A cold morning in Loch Lomond. 

We woke up today at the crack of dawn and stayed bunkered down in the van for another hour or so until it was time to get up and move on out for stage two of the trip.  

 And what a view we were greeted with. A crisp cold winters morning next to Loch Lomond with the mountains parallel to it dressed in snow from top to bottom. The car park was covered in ice and the trees surrounding us all frozen in the morning air waiting for the sun to warm them.

A little robin red breast perched next to me and whistles hello as I took in the view. No worms for him at the moment. 

Soon enough we were on the way to The Green Welly Stop for fuel for the camper and ourselves as this would be the last meal until soup and bread tonight. 

After a hearty Scottish breakfast ( which was pretty awful to be fair) with tattie scones and beans it was off to Glen Coe and the highlands beyond. 

Glen Coe was amazing to see covered in a blanket of white all around as far as the eye could see. The contrast of the valley floor covered in mustard yellow heath grass and scrubland, a desolate lonely place to be but full of such awe inspiring landscape and a beauty all of its own. 

There were cars parked up at various lay-bys, with people off hiking a few miles up the mountains and back all in an afternoons work. Meanwhile we were still making our way slowly though the highlands until we made a left turn down a curious hill which upon came into view a slip road Into the Loch, where the road ended and a sign was present displaying roll on roll off ferry crossing times.


  Luckily for us every 30 mjnutes. We waited approximately 20 minutes and then boarded the ferry for our journey over Loch Linnhe. It was a fast journey, maybe a total of 10 minutes at sea before we docked across the other side of Lovh Linnhe, the gate opened and we were waved off by the ferryman on towards our final destination of the day by road at least!  

 20 miles or so later we were there. We had arrived in Gorteneon and parked up the camper in a “no parking over night ” lay by , prepared ourselves for the hike and continued the journey on foot over the bridge which had a sign displaying the following information of possible unexploded munitions.  

On through the woods by the side of the shore line and up into the hills. 

 After around 50 minutes of hiking through the snow covered pine forests on an icy gravel path we arrived at the singing sands beach only to be greeted by another sign warning us of unexploded munitions. Time to be watchful!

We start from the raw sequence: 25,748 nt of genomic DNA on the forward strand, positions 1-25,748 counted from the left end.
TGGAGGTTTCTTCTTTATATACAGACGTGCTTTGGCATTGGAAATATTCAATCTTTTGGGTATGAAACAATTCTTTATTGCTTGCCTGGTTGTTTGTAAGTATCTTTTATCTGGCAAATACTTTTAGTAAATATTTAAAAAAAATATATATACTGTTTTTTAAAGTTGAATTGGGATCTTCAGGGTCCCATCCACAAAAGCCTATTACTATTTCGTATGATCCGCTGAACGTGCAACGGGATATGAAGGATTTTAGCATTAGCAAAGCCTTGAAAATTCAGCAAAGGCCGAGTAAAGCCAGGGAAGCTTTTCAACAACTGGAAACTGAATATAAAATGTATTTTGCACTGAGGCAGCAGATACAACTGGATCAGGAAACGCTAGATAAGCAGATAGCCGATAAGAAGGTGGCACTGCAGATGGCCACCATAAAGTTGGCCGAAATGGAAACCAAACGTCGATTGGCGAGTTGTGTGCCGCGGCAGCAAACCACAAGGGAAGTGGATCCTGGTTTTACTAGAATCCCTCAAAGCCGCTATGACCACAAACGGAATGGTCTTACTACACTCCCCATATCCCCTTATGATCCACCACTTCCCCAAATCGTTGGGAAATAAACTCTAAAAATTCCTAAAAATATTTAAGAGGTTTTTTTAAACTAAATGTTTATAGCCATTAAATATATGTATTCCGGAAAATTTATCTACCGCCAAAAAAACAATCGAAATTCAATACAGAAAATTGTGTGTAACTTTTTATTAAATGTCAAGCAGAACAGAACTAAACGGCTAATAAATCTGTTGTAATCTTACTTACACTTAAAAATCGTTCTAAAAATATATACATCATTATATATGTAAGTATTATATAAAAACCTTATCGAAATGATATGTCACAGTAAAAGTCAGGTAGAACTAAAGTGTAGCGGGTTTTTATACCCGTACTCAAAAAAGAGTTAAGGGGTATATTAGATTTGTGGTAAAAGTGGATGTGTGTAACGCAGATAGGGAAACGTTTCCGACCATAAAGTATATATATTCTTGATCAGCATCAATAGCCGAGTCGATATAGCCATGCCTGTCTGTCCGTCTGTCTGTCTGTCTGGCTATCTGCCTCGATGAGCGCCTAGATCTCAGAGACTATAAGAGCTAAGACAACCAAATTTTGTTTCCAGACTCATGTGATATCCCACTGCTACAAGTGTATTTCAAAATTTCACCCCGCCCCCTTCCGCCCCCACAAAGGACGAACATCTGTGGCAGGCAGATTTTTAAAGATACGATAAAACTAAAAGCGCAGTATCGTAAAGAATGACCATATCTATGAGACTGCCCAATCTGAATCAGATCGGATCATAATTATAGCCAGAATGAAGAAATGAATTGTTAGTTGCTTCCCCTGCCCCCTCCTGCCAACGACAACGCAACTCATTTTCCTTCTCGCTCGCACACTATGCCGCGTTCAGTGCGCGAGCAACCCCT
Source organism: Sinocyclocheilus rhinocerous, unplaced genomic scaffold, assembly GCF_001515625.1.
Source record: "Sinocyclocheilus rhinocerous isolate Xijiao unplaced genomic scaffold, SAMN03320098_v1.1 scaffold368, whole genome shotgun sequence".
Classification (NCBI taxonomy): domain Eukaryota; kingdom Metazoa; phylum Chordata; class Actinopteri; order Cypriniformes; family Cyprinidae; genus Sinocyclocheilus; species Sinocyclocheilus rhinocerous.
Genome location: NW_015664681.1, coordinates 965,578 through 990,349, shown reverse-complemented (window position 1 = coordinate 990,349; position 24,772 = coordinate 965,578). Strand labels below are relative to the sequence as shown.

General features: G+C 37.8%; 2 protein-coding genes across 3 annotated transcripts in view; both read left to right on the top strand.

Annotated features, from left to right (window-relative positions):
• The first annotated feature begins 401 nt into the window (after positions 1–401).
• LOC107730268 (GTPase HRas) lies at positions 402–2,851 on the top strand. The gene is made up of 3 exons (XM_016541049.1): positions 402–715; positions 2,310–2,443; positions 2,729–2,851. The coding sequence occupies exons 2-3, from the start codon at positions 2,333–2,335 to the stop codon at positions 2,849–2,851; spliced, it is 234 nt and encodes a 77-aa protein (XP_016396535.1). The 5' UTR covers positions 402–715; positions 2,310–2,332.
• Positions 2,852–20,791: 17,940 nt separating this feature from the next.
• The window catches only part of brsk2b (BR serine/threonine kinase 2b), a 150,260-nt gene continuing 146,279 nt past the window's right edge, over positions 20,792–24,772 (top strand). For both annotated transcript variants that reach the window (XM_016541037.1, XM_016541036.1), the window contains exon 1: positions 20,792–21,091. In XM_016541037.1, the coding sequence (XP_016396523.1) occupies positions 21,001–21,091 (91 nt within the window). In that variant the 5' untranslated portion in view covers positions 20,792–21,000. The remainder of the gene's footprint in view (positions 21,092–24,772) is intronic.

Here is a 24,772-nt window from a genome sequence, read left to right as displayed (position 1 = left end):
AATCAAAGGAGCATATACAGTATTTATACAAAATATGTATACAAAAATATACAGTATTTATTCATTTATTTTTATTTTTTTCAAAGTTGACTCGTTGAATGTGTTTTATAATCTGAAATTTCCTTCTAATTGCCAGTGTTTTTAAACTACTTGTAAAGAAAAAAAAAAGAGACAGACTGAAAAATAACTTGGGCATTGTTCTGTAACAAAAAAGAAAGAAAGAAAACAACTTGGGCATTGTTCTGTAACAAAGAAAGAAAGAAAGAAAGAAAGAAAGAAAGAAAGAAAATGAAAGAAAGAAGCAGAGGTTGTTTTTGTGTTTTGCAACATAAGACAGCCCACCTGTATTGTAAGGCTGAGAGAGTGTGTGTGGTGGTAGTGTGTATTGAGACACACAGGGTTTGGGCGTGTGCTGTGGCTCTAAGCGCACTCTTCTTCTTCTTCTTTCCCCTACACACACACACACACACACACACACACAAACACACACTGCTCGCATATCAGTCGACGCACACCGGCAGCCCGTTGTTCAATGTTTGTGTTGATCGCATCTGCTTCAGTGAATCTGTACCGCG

The beach was and is stunning. Just amazing. So remote, so far away from villages towns and cites and only accessible by walking or by boat from the North Atlantic Ocean. 
Over a creek and across the way stood an old boat house boarded up for the winter which we investigated and behind that layed the ruins of an old stone house covered in moss and grown over grass, nature had taken back its grip on the land for sure. 

I quite ungracefully made my way back over the stepping stones of the creek toward the beach not knowing my pal was filming me! Great! 

We walked along the shore line on the soft sand, our feet sinking in a good few inches with each step. The view to the left of the North Atlantic and mountains & islands beyond was stunning, the view to our right the shore line of the beach fenced by the slopes of the pine forests and dense forest. 

After walking along the shoreline for a while we turned uphill into the forest tonfind a suitable place to make camp for the night.

 That didn’t take long. We found a place a few feet back into the trees with around a 10sq clearing with trees on the outside for the hammocks to hang from.  

We rigged up an overhead sheet to cover out bags keep them dry and set up the hammocks  within minutes and started to collect firewood and kindling for the fire after dark. 

Once that was done we walked down to the beach to do some line fishing, we knocked limpets off the rocks for bait, placed them on the hooks and spun out lines out to sea and sat down on the rocks to wait for our fish………which didn’t come! Ah well, no problem as we had soup back at camp for dinner. 

After a few more castings of the lines and daylight quickly disappearing we made our way back to camp to start the fire. My pal wanting to do it without a lighter and with  only a flint and strike made a great effort, but the bark was too damp and after a while I took out my cheap 59p lighter and made an instant flame to the kindling and soon a well established fire was roaring away giving much needed warmth! 

 We settled in, I made whisky and coke, my pal went for the soup, but realised only then that he had forgottonto take it out of the camper van fridge! So we had toasted bread over the fire instead! No fish, no soup, just toast and whisky and coke! It could have been a lot worse! After a while we jumped in our hammocks and settled in for the night around 5.30pm! An early night you might say! I think I was asleep by 7pm after writing parts of this and awoke again a touch cold at midnight inner of the call of nature, so I took the plunge and left the warmth and safety of my sleeping bag and hammock, put on my cold boots and walked away from camp to pee! 

I notice the clouds had all gone and the stars in all the depth and majesty were out in full force making the night air even colder than a few hours before when we had the blanket of clouds. 

I went back to the hammock straight away as I felt the cold creeping into my body, jumped into the warmth of the sleeping bag and went back to sleep, only waking again at around 5 am. 

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